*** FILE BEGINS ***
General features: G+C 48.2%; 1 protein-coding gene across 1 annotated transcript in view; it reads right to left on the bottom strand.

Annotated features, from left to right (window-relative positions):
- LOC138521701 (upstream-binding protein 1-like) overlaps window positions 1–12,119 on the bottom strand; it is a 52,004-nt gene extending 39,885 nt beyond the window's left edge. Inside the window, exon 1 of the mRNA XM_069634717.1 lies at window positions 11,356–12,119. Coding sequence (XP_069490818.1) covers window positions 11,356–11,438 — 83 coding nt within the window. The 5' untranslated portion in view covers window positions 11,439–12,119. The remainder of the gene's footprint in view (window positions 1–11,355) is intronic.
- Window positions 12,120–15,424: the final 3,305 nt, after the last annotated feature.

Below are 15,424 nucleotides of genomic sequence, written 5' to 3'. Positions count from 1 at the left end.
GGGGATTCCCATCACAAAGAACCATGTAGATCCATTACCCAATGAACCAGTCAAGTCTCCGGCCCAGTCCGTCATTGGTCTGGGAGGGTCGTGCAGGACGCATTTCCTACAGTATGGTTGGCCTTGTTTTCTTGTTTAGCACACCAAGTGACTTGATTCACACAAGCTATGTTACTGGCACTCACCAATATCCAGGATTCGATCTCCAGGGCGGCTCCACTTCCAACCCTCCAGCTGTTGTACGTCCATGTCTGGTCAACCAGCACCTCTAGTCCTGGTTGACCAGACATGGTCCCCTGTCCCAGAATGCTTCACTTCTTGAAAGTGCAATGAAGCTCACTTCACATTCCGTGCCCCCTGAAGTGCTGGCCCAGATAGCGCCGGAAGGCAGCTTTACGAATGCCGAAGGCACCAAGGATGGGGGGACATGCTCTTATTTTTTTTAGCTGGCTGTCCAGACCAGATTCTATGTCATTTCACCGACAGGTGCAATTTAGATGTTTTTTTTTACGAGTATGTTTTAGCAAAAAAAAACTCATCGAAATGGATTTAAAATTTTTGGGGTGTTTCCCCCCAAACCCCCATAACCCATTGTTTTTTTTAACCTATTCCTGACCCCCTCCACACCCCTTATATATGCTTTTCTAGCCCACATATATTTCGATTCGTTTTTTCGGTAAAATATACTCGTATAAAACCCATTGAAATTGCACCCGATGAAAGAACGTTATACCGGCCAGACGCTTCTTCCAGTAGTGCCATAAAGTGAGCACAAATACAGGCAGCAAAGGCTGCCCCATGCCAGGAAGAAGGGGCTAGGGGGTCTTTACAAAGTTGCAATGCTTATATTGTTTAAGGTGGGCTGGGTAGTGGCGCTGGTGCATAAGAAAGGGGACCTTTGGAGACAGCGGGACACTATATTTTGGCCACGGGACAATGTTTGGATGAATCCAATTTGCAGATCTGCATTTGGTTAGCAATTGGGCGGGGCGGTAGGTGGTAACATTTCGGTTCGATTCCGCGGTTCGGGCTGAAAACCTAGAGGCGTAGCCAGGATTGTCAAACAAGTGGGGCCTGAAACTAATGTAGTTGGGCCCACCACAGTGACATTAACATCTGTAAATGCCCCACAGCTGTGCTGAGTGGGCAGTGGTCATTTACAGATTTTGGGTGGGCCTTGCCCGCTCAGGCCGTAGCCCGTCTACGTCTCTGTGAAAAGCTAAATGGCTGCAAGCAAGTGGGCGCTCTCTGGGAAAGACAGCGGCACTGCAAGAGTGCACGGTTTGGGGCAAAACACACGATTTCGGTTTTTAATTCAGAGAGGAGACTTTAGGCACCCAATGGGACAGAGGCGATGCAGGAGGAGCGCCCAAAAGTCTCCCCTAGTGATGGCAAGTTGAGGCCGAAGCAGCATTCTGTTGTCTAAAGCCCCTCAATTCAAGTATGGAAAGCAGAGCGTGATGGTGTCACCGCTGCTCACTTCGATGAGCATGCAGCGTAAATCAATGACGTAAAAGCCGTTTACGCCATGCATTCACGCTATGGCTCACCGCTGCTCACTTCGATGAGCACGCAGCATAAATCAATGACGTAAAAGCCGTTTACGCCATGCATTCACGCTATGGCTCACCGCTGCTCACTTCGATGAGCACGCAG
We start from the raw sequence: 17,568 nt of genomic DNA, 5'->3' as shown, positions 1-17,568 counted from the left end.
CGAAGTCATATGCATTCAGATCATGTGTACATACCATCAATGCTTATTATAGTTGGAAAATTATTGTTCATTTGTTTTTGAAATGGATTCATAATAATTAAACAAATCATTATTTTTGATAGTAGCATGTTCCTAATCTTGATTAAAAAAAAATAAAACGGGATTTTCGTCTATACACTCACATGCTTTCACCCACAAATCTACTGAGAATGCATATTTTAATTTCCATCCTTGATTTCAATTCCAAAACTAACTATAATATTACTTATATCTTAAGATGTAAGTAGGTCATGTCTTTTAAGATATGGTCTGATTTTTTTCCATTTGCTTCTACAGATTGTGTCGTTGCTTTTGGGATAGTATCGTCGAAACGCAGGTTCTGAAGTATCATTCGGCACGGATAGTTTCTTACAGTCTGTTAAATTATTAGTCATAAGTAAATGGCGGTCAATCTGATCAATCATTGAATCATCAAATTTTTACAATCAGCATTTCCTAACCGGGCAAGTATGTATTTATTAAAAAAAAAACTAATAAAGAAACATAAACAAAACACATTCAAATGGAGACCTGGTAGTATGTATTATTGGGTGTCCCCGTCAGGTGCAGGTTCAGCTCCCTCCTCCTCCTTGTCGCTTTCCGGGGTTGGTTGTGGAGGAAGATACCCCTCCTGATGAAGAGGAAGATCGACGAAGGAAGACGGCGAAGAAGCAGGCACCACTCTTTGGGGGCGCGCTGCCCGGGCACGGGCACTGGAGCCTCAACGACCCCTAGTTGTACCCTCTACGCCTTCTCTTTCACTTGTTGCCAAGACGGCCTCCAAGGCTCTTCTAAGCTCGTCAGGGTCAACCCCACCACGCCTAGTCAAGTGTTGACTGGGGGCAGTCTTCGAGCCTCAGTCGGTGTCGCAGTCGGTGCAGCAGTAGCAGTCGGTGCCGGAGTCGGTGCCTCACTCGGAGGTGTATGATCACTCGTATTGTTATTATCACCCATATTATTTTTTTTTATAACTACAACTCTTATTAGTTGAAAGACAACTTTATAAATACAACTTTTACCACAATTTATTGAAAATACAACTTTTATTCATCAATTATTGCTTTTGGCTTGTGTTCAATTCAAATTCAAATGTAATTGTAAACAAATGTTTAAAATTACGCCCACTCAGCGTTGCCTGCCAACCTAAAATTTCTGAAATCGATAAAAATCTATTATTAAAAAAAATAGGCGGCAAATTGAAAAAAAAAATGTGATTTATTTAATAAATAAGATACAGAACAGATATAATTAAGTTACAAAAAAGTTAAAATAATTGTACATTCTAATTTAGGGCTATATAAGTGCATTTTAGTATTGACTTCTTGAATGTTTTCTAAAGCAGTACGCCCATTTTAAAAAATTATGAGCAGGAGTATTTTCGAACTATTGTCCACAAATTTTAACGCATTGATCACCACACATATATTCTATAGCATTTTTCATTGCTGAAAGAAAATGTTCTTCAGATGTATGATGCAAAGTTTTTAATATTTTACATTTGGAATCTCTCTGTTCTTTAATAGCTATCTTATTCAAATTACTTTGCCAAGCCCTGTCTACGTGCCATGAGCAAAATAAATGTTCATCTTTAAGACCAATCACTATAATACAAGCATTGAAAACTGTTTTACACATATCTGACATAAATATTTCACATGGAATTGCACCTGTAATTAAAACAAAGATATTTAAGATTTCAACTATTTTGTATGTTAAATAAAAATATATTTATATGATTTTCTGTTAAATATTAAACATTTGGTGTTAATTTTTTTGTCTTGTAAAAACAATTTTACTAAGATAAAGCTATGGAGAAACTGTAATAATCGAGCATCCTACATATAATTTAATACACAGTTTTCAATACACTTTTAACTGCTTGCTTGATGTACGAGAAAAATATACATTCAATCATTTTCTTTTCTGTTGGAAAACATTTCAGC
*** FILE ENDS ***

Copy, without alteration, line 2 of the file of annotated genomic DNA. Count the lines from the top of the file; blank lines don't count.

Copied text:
Annotated features, from left to right (window-relative positions):